My father was a very handsome "ladies' man." It was rumored that he and the Mexican movie stars Dolores del Río and María Félix were once lovers. My mother was once compared to both. So I can only imagine what it was like when they first met.

Tía Victoria, a fan of Los Porteños, chaperoned my mom and a group of her cousins to a concert at the Million Dollar Theatre downtown. After the show, Tía took my shy eighteen-year-old mother by the hand and led her backstage to meet the dashing singer. There must have been intense sparks, because shortly thereafter they eloped and were married. I was born the following year. Talk about romantic.

My mother didn't want to move to Mexico, so Dad quit the trio to pursue his career in L.A. One other possible reason for dad's quick action may have been that he wanted to marry a citizen to become one himself. He was a hustler that way. He worked as a studio musician in the film industry, where he befriended Mexican/Irish American actor Anthony Quinn and many other film stars. (Quinn owned a bar in Echo Park on Echo Park Boulevard and Sunset that was a favorite hangout for actors and musicians in the 1950s.)

Dad recorded an album of traditional boleros and original compositions on Coast Records in the early '50s, and released a single, Quiet Village, on Kent Records in the mid-'50s. In the sixties he recorded two albums of mainly boleros, Mexican standards, and his originals, Viva! and T-Town. The Coast recordings were marketed to Mexican audiences in the United States and Mexico. I'm not sure who the later recordings were aimed at, but I don't think he ever saw any royalties. I know my mother didn't.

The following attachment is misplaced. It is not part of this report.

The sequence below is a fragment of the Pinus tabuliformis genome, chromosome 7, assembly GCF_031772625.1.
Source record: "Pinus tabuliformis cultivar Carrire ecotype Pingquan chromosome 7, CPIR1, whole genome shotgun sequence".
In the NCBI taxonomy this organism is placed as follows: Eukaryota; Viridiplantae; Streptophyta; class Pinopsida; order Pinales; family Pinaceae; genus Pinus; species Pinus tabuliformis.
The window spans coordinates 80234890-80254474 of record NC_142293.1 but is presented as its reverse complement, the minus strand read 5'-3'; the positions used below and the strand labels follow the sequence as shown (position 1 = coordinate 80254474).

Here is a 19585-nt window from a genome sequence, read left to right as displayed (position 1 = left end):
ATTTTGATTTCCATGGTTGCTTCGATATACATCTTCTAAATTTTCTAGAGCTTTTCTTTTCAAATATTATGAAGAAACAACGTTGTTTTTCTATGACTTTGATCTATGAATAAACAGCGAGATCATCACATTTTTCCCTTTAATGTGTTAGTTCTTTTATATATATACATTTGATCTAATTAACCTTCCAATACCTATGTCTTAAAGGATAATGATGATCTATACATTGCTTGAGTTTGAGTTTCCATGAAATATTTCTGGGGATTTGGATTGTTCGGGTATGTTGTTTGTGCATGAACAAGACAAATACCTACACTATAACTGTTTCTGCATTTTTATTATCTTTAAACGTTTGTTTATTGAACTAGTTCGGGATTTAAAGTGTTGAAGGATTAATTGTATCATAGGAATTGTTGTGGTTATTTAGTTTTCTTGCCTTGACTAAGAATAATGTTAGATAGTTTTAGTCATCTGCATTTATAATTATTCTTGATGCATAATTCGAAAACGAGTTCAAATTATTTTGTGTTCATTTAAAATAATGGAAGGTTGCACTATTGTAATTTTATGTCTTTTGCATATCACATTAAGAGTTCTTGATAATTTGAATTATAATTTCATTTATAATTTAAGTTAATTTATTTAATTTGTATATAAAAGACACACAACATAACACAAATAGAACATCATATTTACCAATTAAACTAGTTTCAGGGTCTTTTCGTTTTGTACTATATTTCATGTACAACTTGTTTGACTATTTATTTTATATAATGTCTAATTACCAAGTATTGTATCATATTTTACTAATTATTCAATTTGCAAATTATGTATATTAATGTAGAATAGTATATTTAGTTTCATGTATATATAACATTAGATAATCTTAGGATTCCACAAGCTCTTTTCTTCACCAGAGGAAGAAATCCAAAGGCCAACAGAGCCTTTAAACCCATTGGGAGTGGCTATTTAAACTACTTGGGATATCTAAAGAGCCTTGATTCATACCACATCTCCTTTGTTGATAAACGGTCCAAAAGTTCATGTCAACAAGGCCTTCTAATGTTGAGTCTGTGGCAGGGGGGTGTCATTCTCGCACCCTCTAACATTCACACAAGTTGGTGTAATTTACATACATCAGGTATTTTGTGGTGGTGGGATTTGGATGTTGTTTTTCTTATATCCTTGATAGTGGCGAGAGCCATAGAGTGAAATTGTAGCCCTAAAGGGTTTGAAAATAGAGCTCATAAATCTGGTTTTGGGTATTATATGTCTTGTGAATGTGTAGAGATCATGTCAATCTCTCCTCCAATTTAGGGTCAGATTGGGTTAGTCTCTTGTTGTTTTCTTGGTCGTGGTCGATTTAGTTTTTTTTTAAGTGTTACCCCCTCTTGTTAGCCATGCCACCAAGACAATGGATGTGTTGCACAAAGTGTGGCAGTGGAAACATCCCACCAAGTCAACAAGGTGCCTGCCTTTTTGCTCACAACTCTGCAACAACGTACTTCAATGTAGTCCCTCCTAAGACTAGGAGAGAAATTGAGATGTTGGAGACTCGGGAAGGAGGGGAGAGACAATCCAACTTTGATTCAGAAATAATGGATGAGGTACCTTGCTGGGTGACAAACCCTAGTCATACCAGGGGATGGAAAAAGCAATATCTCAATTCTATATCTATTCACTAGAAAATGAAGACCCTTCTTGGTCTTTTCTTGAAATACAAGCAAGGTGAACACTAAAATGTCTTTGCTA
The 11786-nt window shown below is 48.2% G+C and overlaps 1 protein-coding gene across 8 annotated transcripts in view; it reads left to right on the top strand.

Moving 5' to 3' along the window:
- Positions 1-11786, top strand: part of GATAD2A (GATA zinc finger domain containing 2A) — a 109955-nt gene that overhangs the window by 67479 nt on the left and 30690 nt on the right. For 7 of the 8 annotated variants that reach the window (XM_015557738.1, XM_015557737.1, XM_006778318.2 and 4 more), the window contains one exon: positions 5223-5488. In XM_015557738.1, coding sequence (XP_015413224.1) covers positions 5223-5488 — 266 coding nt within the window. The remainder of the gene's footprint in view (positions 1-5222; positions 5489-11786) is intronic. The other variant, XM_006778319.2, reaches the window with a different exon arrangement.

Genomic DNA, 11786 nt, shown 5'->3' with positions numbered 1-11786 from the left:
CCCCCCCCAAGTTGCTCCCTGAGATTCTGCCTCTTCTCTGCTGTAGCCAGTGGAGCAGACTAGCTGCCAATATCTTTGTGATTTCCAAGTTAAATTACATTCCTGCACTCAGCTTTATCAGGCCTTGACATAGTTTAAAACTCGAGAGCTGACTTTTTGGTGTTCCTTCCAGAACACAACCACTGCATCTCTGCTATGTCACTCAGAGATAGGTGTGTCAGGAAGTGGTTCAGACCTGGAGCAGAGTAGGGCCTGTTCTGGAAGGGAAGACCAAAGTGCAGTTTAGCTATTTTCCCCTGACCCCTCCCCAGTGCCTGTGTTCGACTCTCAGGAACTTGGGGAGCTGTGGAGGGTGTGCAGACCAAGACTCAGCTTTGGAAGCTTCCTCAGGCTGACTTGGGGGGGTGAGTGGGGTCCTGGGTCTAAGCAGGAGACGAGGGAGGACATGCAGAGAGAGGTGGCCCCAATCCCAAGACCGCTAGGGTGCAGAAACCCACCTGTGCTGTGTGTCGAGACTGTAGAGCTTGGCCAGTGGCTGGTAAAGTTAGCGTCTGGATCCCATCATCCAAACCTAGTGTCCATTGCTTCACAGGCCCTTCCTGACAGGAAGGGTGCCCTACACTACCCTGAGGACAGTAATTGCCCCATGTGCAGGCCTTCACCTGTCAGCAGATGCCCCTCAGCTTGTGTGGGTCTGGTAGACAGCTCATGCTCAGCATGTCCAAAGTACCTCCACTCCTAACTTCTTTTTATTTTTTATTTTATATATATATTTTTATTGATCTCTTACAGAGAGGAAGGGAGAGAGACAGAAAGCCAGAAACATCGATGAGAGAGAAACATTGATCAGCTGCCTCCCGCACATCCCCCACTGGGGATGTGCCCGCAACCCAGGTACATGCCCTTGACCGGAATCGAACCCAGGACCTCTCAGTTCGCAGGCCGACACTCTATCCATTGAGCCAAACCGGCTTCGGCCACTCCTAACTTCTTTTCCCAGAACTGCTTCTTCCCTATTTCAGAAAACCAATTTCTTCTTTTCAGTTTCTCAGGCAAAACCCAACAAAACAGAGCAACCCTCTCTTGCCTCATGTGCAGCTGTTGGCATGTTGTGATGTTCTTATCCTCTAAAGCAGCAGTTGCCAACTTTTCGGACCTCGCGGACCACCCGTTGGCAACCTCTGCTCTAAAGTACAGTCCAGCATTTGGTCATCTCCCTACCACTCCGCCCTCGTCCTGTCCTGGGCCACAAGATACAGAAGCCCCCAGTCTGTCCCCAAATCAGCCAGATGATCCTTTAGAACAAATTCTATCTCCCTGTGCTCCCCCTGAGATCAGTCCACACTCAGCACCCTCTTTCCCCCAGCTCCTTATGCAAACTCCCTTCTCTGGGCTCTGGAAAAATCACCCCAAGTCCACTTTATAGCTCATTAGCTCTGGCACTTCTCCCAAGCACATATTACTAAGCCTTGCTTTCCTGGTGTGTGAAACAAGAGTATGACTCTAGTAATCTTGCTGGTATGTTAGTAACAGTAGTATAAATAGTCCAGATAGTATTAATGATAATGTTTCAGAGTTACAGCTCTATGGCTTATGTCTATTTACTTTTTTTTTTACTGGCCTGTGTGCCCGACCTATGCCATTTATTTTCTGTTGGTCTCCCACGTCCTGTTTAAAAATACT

When I was fifteen, my parents broke up. After the marriage ended, he did a ten-year stint in Vegas playing the major lounges on the Strip, disappeared, then resurfaced. He moved to Panama in the early '80s, remarried, and gave occasional singing and guitar lessons. He returned in the mid-'80s to Inglewood with his Panamanian wife, Nelly, and pursued recording projects before moving back to Panama again. He returned to L.A. in 1998 to receive medical attention for his recurring asthma.

Sometime around then, I saw an announcement for an art exhibit by Mexican painter Sergio Ladrón de Guevara. I was intrigued. This must be a relative. If so, maybe he could enlighten me about our name.